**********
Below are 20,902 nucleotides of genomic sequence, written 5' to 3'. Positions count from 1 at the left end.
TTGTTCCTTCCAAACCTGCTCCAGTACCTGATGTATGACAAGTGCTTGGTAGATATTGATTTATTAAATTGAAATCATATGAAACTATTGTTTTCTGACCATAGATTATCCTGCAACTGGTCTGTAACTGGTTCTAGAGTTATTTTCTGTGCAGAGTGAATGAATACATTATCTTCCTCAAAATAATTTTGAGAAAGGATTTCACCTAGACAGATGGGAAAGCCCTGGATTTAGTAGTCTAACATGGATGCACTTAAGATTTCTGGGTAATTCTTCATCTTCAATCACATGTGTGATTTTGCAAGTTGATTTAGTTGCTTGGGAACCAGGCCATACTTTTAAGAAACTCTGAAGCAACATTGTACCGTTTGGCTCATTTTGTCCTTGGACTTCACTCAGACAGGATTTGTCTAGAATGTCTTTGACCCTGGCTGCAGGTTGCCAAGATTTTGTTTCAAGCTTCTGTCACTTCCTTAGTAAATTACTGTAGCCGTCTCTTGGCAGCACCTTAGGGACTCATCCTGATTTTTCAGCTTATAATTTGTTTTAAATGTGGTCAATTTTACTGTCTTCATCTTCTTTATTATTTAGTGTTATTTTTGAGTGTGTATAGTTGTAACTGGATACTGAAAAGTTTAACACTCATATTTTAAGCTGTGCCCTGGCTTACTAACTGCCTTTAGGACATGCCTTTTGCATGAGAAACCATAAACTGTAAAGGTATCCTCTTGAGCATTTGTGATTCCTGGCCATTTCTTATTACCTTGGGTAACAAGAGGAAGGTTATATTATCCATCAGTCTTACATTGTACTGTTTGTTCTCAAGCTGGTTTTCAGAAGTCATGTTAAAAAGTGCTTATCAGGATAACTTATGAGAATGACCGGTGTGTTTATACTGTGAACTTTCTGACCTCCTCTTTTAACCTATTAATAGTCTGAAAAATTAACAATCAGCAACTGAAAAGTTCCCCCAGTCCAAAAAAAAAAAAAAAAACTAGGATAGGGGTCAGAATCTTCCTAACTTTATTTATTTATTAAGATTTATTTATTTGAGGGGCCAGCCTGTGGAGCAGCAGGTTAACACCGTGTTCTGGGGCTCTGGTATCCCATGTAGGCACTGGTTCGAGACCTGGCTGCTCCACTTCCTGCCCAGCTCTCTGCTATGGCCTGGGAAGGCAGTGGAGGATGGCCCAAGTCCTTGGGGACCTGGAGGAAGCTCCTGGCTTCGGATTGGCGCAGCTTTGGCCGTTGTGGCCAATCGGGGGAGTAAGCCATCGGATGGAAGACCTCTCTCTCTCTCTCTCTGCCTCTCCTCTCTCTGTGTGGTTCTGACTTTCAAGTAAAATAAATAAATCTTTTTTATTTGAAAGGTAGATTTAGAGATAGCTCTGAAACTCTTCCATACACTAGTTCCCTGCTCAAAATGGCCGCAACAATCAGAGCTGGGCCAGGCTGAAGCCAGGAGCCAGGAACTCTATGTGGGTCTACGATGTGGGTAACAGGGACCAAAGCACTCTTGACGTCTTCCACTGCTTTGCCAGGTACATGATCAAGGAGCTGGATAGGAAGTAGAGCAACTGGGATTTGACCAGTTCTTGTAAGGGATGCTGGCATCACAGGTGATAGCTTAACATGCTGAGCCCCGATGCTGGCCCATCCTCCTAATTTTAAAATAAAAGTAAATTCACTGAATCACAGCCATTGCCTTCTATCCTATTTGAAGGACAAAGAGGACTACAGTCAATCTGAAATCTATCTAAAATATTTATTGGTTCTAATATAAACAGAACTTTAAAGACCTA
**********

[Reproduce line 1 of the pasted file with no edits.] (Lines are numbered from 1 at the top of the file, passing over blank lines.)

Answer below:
Below are 20,902 nucleotides of genomic sequence, written 5' to 3'. Positions count from 1 at the left end.